International commercial arbitration has been gradually migrating to the virtual realm for years. Even before the COVID-19 pandemic, discussions on administrative and procedural matters held via telephone or video conferencing had become standard. Also, there was a growing tendency towards electronic submissions and internet-based file repository. Thus, many predicted the inevitable usage of the virtual format for hearings on the merits of the arbitration sometime in the future, although there were still some concerns and resistance from practitioners. However, the future arrived too fast, and as the pandemic spread rapidly and globally the adoption of virtual hearings eventually turned into the only path available for the progress of arbitral proceedings in 2020.
Many arbitration practitioners believe that the resistance towards virtual conduct of merits hearings derives from “change fatigue”, as well as due to the lack of knowledge and experience in the use of technology. For the virtual hearings’ enthusiasts, the virtual setting would enhance arbitration’s attractive features, such as flexibility and celerity, while minimizing costs. On the other hand, for those more conservative, costs savings could never repay the physical interaction and its subjective inference in the development of the hearing.
There is no doubt that this is a new environment, and that new skills must be developed not only by counsel but also by arbitrators. It is always important to bear in mind that fairness and due process must be the watchword and all players shall abide by those principles and act accordingly.
This article seeks to give a glimpse of, on a first moment, the pros and cons of holding virtual hearings on the merits, focusing on technical, logistical and behavioural issues. Then, on a second note, it will tackle legal issues regarding due process, seat of arbitration and the enforceability of awards arising from virtual hearings.
The first big concern that popped out in the arbitral community referred to technological shortages and cybersecurity issues regarding the platform that would hold the virtual hearings. It has been said that disruptions due to power outages and internet connection issues, which any participant may face, could interfere in the proper development of the hearing and hinder ones’ legal defence to the point of rendering the party unable to present its case as provided by Article (V)1 of the New York Convention (NYC).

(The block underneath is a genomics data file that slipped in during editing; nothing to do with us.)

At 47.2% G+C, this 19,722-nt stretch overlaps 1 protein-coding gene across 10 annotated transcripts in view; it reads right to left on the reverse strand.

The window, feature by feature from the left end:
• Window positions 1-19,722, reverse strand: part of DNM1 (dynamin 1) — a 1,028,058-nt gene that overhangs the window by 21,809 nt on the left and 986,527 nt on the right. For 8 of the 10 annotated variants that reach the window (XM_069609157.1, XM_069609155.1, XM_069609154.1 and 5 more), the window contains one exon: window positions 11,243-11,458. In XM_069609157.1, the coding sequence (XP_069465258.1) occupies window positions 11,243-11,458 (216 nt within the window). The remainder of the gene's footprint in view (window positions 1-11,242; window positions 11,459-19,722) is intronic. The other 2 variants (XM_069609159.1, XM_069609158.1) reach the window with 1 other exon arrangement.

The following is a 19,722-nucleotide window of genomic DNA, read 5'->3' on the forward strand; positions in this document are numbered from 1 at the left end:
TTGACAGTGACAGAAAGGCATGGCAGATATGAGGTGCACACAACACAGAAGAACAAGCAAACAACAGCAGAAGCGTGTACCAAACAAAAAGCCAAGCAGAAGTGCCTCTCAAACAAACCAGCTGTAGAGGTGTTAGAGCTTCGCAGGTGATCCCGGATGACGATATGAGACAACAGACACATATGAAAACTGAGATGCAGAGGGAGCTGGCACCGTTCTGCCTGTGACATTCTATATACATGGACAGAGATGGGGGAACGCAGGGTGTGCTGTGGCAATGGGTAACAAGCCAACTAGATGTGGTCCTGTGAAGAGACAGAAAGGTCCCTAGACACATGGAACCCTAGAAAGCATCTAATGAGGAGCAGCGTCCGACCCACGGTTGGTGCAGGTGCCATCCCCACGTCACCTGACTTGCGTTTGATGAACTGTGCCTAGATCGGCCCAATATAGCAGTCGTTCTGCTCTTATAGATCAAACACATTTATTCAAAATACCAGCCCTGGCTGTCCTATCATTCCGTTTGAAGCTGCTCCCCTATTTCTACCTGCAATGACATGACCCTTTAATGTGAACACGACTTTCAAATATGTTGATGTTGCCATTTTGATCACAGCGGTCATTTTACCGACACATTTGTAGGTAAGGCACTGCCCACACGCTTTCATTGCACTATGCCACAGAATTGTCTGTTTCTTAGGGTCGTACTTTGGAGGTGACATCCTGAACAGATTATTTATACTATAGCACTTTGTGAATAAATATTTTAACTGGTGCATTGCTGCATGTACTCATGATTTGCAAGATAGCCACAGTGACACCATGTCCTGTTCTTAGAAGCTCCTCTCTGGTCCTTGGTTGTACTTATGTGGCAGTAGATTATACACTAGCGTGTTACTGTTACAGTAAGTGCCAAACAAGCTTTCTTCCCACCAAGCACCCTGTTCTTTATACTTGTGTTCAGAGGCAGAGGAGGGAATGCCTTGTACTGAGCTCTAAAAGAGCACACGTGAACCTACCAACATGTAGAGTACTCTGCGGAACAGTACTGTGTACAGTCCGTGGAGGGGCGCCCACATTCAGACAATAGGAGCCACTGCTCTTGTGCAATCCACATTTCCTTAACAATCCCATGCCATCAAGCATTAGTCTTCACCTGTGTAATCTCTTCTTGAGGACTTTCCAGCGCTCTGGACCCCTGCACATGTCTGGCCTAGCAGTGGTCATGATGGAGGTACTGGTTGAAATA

Early on the pandemic, some flaws were detected in one of the most popular videoconferencing service providers, which raised several concerns regarding cybersecurity and privacy. That situation, when transferred to an arbitration setting, led to many questions concerning shadow listeners, which could gain details of the dispute, trade secrets and other confidential information, as well as to the possibility of parties and witnesses overhearing others’ testimonies, maculating the procedure. Another concern was data collection and exposure of confidential information when sharing document through these platforms, depending on their policies.
Nevertheless, the overall view is that these issues will gradually become a minor concern as platforms become better encrypted and more sophisticated, and parties adopt technical protocols for the conduct of the hearings. In this sense, several institutions have issued guidance notes for the organization of virtual hearings, such as: the ICC’s Guidance Note on Possible Measures Aimed at Mitigating the Effects of the COVID-19 Pandemic, the CIArb Guidance Note on Remote Dispute Resolution Proceedings, and the HKIAC Guidelines for Virtual Hearings. In the distant past of 2018, the Korean Commercial Arbitration Board released the Seoul Protocol of Video Conference in International Arbitration, anticipating the trend of 2020. In Brazil, the main institutions rapidly issued notes and resolutions on the administrative organization during pandemic, including guidelines for holding meetings and hearings online, as the CAM-CCBC and the CIESP/FIESP Chamber.
All these notes are consistent in advising parties involved in the organization of virtual hearings to agree on a single IT support provider and to perform test sessions before the hearing takes place, which will also provide the chance of coaching all participants in the usage of the platform. Another advantage of concentrating all the services needed in a single provider is to avoid disruption due to technical incompatibilities, for instance, as well as to allow arbitrators to focus on the hearing management procedures rather than to waste their precious time and patience in solving IT problems.
Some arbitral institutions have been even providing their own platform for the conduct of virtual hearings, such as the SCC, which offers its platform free of charge for ad hoc arbitrationsi, and the ICSID, which held about 60 per cent of the 200 hearings and sessions organized in 2019 by videoconferenceii.
No one can debate that the biggest pro of holding merits hearings virtually is the cutting of costs, environmental impact, and logistical issues of flying in all participants to the place where the hearing will take place – which not necessarily is the seat of arbitration, as many institutional rules allow arbitral tribunals to conduct hearings and meetings at any location they consider appropriate. Even years before the COVID-19 outbreak, witnesses’ depositions by videoconference had become more and more common, especially due to the inconvenience of travelling long distances for a testimony that would last less than a couple of hours. Moreover, the environmental impact of international arbitration has also been a topic of great concern for the international community. Thus, the limitation of air travel and reduction of international arbitration’s carbon footprint has been greatly appreciatediii.